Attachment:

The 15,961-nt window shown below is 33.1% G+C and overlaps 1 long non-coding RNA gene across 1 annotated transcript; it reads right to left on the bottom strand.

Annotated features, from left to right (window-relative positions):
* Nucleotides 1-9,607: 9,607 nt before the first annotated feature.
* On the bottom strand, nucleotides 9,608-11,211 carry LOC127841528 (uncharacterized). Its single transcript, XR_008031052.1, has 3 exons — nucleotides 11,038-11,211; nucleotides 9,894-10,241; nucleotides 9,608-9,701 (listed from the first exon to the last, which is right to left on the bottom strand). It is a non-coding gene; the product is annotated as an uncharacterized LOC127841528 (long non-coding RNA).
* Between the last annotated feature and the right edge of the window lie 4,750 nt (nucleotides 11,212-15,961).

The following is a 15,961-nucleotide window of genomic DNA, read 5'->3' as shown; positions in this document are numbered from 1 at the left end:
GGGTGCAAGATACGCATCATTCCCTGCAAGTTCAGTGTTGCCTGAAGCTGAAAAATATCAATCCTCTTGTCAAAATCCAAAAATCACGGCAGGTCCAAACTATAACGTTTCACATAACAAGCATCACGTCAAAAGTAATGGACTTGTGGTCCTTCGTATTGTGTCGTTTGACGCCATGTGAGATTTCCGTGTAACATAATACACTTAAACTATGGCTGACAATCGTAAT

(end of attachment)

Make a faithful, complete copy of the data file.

The 15,961-nt window shown below is 33.1% G+C and overlaps 1 long non-coding RNA gene across 1 annotated transcript; it reads right to left on the bottom strand.

Annotated features, from left to right (window-relative positions):
* Nucleotides 1-9,607: 9,607 nt before the first annotated feature.
* On the bottom strand, nucleotides 9,608-11,211 carry LOC127841528 (uncharacterized). Its single transcript, XR_008031052.1, has 3 exons — nucleotides 11,038-11,211; nucleotides 9,894-10,241; nucleotides 9,608-9,701 (listed from the first exon to the last, which is right to left on the bottom strand). It is a non-coding gene; the product is annotated as an uncharacterized LOC127841528 (long non-coding RNA).
* Between the last annotated feature and the right edge of the window lie 4,750 nt (nucleotides 11,212-15,961).

The following is a 15,961-nucleotide window of genomic DNA, read 5'->3' as shown; positions in this document are numbered from 1 at the left end:
GGGTGCAAGATACGCATCATTCCCTGCAAGTTCAGTGTTGCCTGAAGCTGAAAAATATCAATCCTCTTGTCAAAATCCAAAAATCACGGCAGGTCCAAACTATAACGTTTCACATAACAAGCATCACGTCAAAAGTAATGGACTTGTGGTCCTTCGTATTGTGTCGTTTGACGCCATGTGAGATTTCCGTGTAACATAATACACTTAAACTATGGCTGACAATCGTAAT